New Book Launch (Soon!)
This blog has three purposes. First, I’m very excited that The Assignments (my fourth novel in six years) is probably two weeks away from launch. The last steps include final proofreading and cover design. For the first part, as long and hard as a writer works and the elation (relief?) of finishing, the last check before printing is painfully slow. Catching random typos hidden amongst seventy thousand words or more (for example, a sentence without a period at the end or a spoken part that ends with a backward quotation mark,) is like picking up pieces of broken glass. You think you found them all and then notice one in a place you swore you checked carefully. Under the theory that there is never just one cockroach, you search again (and then again.) For the second part, I expect to see the draft book cover any day now. You never know how many adjustments will be required to align the designer’s vision and my description of the book’s major themes. In any event, everything is falling into place. Stay tuned!
Shifting Gears to Futuristic Short Stories?
I’m thinking about what’s next. One thing I am considering is giving full-length novels a rest for a while and writing short stories. Many famous authors started by creating pieces that took only fifteen or twenty minutes to read. I’m also thinking about switching or adjusting genres to add a futuristic flavor. I want to depict how technology affects society, either today or in the future. This topic fascinates me. I’m doing more research and, it seems with each new book or article I read, my interest grows. I already have on my list of future blog posts, the topic: Will a computer have written the next novel you read?
A Tribute to Belle
Given the relative calm, my mind turned to the fact it is almost May! Everyone I speak with agrees that time is moving faster than it used to. Christmas seems like last month. One thing I reflected on a lot over the holidays was our grand-dog. Her name was Belle. (Pronounced “Bell-ah.”)
With full deference to those who prefer cats (or some other type of pet,) I could write pages about how owning a dog or being close to one can change your life in an immensely positive, almost mysterious way. I’ve lived with or close to dogs most of my life. My grandmother bred and trained English Setters. When I was younger, our Collie used to be waiting for me when I got off the school bus to walk home (on its own. It knew when to ask to be let out and where to go.) One of our Labs figured out how to open a built-in sliding garbage drawer with her teeth. I have many more stories. If you are a dog fan, you have your own.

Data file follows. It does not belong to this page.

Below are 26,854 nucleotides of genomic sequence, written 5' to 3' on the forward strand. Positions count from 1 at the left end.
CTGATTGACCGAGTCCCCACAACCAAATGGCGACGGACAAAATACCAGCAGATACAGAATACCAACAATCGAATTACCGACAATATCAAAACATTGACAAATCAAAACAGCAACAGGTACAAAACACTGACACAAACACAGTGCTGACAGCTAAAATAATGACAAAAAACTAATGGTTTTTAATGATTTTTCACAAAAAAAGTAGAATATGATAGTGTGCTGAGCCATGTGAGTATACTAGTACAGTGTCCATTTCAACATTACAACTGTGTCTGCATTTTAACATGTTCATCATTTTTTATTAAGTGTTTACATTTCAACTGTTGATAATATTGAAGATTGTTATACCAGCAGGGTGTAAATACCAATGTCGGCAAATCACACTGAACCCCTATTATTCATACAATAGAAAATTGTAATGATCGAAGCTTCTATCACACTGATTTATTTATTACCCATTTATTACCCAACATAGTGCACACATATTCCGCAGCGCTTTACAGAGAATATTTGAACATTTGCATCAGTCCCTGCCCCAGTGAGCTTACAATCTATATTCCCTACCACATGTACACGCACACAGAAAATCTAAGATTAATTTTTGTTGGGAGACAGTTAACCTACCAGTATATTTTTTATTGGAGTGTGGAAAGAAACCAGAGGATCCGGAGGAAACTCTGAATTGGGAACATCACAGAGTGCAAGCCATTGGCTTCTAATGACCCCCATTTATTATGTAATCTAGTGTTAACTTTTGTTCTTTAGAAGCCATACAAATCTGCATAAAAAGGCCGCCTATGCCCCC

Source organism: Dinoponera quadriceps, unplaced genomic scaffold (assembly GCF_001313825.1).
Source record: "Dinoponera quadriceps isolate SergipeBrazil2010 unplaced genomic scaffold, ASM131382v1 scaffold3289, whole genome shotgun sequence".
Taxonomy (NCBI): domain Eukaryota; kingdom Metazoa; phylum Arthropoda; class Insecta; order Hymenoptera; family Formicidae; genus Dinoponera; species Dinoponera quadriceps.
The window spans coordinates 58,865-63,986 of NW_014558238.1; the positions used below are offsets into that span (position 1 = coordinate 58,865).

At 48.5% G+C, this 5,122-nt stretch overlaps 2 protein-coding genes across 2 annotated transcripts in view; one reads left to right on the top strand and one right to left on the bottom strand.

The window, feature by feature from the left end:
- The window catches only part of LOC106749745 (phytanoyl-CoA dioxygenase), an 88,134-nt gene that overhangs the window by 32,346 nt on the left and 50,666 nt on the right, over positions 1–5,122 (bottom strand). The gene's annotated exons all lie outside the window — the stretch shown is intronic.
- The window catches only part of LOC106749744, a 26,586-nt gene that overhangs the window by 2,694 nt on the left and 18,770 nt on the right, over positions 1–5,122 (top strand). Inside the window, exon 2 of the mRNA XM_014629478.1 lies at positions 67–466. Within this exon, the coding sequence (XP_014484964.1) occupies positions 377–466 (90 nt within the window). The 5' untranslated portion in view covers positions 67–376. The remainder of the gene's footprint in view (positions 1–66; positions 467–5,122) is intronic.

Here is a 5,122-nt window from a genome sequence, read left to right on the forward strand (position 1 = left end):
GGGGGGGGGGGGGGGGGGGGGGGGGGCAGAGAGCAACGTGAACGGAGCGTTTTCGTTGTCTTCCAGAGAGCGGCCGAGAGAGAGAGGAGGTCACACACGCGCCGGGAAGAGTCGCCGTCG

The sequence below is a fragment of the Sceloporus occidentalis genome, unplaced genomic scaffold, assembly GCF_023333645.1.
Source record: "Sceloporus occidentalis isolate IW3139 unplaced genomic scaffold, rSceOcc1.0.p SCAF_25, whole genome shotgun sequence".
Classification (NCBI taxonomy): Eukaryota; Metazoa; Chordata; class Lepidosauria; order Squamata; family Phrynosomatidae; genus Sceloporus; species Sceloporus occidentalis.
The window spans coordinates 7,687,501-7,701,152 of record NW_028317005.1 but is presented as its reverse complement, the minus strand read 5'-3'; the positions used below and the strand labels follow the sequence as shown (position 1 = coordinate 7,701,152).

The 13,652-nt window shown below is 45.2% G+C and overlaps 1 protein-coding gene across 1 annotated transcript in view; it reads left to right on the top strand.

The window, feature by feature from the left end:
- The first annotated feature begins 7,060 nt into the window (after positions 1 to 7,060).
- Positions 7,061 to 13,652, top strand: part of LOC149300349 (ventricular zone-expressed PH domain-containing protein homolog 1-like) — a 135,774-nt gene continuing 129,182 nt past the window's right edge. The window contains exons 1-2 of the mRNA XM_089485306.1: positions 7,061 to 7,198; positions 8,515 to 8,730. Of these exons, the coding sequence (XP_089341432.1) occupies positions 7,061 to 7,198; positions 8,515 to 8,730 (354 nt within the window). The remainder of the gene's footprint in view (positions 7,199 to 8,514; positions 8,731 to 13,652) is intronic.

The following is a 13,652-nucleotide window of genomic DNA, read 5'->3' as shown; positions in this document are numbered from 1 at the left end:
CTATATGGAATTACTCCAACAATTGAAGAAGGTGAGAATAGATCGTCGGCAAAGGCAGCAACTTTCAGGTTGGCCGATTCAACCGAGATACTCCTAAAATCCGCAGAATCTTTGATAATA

However, of all the dogs I’ve ever known, Belle was truly unique. She was a beautiful, well-tempered, loving and a little naughty nine-year old Greater Swiss Mountain Dog. Faced with the hair and whisker tugging from a triad of young children, this dog never uttered the slightest hint of a snarl. She would just give her tail a wag and move to a different spot. I’ve never known a canine that made better eye contact. I swear that if a dog could smile, Belle did. She was simply the happiest dog I’ve ever known (especially so if you scratched that special spot on her back.)
Many larger dog breeds don’t live much past ten years and, for some reason this kind is more fragile than many. Belle contracted what they thought was a stomach disease late last year and she stubbornly resisted eating. Her coat remained beautiful but her weight kept declining. The vet tried everything, eventually concluding it might be cancer, but by that time, she was too weak for treatment. We had the privilege of dog sitting while Belle’s family was out west for a short holiday family visit. I looked at her and she looked right back. I wondered what she felt. She must have known something was wrong. She didn’t ever seem to be in any pain, which was a blessing.
My intent here is not to try to tell the saddest dog story. Anyone with pets must go through the end at some point. However, since life is always so busy, with so much going on, I didn’t want more time to pass by without dedicating a blog post to one hell of a dog whose beautiful journey ended.
There was a lot to learn from her. Try to be happy, smile, enjoy a good scratch and, if someone is bothering you, just move somewhere else.